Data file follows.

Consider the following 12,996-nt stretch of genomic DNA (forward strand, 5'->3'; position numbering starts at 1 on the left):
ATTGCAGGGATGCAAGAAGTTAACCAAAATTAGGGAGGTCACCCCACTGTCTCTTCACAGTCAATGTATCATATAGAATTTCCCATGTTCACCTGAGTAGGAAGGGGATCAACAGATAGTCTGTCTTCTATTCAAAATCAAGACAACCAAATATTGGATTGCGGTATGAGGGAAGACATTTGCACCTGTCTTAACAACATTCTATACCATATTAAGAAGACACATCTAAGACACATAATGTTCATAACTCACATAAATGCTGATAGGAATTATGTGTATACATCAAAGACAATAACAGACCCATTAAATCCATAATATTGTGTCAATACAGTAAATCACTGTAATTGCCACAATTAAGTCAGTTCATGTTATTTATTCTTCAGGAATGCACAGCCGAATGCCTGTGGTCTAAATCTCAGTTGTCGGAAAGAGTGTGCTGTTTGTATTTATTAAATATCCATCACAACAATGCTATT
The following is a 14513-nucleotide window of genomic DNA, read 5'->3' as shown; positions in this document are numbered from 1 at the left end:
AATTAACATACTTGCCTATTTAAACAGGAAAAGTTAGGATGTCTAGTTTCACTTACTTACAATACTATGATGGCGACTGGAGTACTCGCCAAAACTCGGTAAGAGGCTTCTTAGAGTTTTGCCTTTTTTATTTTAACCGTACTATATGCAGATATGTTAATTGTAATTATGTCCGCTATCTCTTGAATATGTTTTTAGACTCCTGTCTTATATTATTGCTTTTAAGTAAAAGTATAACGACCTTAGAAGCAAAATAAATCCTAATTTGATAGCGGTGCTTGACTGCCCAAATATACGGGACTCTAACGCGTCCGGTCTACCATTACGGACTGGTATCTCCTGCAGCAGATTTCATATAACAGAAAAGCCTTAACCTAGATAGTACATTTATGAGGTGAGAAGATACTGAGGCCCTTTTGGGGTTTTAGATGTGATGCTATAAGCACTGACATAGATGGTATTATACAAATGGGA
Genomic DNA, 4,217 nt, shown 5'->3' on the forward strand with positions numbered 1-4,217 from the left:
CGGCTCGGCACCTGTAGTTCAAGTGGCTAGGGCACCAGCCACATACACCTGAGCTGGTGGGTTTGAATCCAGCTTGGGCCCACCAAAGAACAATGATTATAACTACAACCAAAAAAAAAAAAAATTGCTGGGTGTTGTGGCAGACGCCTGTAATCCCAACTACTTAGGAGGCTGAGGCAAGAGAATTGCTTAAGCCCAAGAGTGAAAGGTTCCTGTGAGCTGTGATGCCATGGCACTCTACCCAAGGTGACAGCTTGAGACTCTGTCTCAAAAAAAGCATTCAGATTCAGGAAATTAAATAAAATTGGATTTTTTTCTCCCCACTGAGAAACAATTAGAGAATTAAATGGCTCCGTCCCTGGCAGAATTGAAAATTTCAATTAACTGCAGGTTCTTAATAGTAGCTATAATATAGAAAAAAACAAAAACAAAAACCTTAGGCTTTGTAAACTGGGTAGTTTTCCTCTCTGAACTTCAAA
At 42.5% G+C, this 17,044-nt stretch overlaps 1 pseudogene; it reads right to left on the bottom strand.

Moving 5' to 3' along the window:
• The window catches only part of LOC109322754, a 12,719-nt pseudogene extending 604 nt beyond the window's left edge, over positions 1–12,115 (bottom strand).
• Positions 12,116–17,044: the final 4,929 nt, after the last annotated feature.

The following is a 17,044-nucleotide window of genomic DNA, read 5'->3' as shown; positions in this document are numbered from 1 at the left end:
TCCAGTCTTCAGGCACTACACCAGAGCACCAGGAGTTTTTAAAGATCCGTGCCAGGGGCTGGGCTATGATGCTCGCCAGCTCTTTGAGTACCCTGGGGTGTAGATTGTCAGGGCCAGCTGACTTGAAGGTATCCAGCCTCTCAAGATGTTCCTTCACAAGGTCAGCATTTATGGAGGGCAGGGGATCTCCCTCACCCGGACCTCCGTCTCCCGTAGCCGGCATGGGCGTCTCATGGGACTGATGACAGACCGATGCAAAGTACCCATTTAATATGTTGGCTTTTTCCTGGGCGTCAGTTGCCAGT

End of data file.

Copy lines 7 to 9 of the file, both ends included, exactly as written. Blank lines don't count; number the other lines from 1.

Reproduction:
At 42.5% G+C, this 17,044-nt stretch overlaps 1 pseudogene; it reads right to left on the bottom strand.

Moving 5' to 3' along the window:
• The window catches only part of LOC109322754, a 12,719-nt pseudogene extending 604 nt beyond the window's left edge, over positions 1–12,115 (bottom strand).